Why not use a 1g acceleration inertial propulsion engine? On the first half of the trip to Mars, have the floor pointing towards the Earth. On the second half during 1g deceleration, have the floor pointing towards Mars.

Seems simple enough, no extra mass, no weird technology, just acceleration and deceleration.

Cheers - Dave
this does work for short trips. but you do not want this for interstellar trips. at 1 g you can only maintain acceleration for a year. if your trip is more than two years and all of them would be you then have a years long coast phase in which your astronauts turn into wet floppy noodles that will die if they ever get in a gravity environment again let alone thier bones turn to chalk powder.


You know you could use cyclic acceleration and deceleration while flipping floor orientation. Plus, if you were traveling at 99.9% of the speed of light, there could be some very strange temporal anomalies that none of us have accounted for just yet.

Cheers - Dave


in theory you could but fuel is a limiting factor and there is the question of tidal stresses when you begin the flipping maneuver. plus it appears that electronic gravity may be possible. on top of that electronic gravity would allow inertial dampening and therefore could allow FTL.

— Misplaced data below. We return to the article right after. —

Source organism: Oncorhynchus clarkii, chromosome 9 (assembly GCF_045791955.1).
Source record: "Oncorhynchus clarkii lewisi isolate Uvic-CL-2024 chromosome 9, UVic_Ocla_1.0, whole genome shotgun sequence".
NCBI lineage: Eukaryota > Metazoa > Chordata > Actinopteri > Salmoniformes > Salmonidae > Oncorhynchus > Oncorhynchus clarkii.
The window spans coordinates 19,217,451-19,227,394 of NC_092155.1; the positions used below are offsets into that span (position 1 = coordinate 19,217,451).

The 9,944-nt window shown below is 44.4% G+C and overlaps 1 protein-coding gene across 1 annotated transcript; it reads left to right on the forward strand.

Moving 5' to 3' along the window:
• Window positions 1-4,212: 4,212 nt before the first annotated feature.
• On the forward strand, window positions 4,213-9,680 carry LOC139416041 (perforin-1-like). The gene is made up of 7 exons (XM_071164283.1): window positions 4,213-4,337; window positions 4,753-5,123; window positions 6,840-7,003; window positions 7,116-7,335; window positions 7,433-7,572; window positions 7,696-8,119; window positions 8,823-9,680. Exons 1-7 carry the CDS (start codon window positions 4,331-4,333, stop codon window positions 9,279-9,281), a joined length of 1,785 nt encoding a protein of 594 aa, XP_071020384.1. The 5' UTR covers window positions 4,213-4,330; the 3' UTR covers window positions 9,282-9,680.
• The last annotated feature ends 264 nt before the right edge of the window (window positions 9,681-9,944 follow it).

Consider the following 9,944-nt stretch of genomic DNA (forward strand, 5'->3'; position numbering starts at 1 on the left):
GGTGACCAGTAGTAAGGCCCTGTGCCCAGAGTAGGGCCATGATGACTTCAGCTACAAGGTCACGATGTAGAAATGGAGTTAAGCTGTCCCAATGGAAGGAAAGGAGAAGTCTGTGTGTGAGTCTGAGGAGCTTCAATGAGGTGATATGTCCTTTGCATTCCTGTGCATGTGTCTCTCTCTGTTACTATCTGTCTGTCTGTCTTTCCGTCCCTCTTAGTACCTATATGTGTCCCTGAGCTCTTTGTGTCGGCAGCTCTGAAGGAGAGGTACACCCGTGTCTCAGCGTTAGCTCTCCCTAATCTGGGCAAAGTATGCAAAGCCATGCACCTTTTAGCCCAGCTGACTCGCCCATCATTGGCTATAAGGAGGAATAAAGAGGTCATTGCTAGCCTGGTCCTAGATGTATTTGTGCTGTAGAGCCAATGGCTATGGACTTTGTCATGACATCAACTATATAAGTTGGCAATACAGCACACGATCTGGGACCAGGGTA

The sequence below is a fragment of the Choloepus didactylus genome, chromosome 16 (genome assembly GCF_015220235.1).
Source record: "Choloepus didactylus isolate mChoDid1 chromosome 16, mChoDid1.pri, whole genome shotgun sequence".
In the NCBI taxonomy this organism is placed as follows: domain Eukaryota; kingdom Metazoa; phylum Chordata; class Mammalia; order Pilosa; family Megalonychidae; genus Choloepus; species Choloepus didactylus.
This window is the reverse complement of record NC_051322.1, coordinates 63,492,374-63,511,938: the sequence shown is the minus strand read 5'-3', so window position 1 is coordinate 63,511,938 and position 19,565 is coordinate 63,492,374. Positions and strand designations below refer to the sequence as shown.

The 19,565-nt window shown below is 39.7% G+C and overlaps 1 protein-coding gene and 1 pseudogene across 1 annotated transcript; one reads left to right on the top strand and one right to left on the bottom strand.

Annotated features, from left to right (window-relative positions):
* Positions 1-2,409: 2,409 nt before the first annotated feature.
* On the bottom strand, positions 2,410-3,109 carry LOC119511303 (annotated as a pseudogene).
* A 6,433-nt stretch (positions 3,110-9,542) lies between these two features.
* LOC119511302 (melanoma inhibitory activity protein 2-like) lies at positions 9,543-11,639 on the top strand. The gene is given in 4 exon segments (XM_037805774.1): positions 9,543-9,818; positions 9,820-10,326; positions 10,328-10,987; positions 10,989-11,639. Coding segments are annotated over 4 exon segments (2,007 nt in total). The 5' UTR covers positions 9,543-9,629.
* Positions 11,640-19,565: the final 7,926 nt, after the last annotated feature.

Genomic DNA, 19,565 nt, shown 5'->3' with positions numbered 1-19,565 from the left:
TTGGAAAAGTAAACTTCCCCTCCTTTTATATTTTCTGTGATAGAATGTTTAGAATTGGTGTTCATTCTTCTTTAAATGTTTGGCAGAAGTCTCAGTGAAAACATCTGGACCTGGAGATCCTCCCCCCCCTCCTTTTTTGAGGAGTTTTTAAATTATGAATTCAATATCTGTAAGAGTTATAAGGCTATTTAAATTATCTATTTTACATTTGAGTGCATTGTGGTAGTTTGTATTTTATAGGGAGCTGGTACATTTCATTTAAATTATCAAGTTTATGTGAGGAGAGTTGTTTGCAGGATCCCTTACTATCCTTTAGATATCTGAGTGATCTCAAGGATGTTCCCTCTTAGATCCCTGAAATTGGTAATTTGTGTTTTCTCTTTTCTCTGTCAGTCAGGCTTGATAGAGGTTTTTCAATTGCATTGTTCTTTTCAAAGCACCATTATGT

the equivalence principle states that among other such relations gravity and inertia are interchangeable.
edit on 13-3-2014 by stormbringer1701 because: (no reason given)


What fuel? You could use a slo-poke reactor to run this thing. The trip to Mars is about 13 days at 143 million miles. Directed force is not that hard to achieve in a box, if I had a machine shop I would make one myself, just like I machined all the parts myself at Durham College over about an 8 week period for my adiabatic reactor ;-)

This is not a terribly complicated solution. We have the inertial engine technology up to a few g's, we have small form nuclear reactor technology, we have tin-can-in-space-with-environmental-controls technology. What more is there except the will to "git 'er done?"

Cheers - Dave
i agree we could easily do this in solar system and perhaps even out to Tau. (Tau is a proposed mission into the interstellar medium but not crossing it or going far into the Oort cloud.)

i was thinking more for longer duration missions to the three nearest stars.



posted on Mar, 13 2014 @ 11:47 PM
link   
For serious research by the most serious researchers, google "high frequency gravitational waves". We sent our best/brightest to China to do the research. Not sure if anyting still resides on the web about it or not, but I talked about it in prior threads.

I wouldn't expect a lot of news about any breakthroughs. It would be of the highest order of national security.



posted on Mar, 14 2014 @ 12:07 AM
link   

bigfatfurrytexan
For serious research by the most serious researchers, google "high frequency gravitational waves". We sent our best/brightest to China to do the research. Not sure if anyting still resides on the web about it or not, but I talked about it in prior threads.

I wouldn't expect a lot of news about any breakthroughs. It would be of the highest order of national security.
that led to about the funniest quote i have ever seen in a scientific paper:


This is a long time. Since a year is 3·10^7 s, and the age of the universe is
less than 10^18 s, one would either have to wait 106 ages of the universe (beyond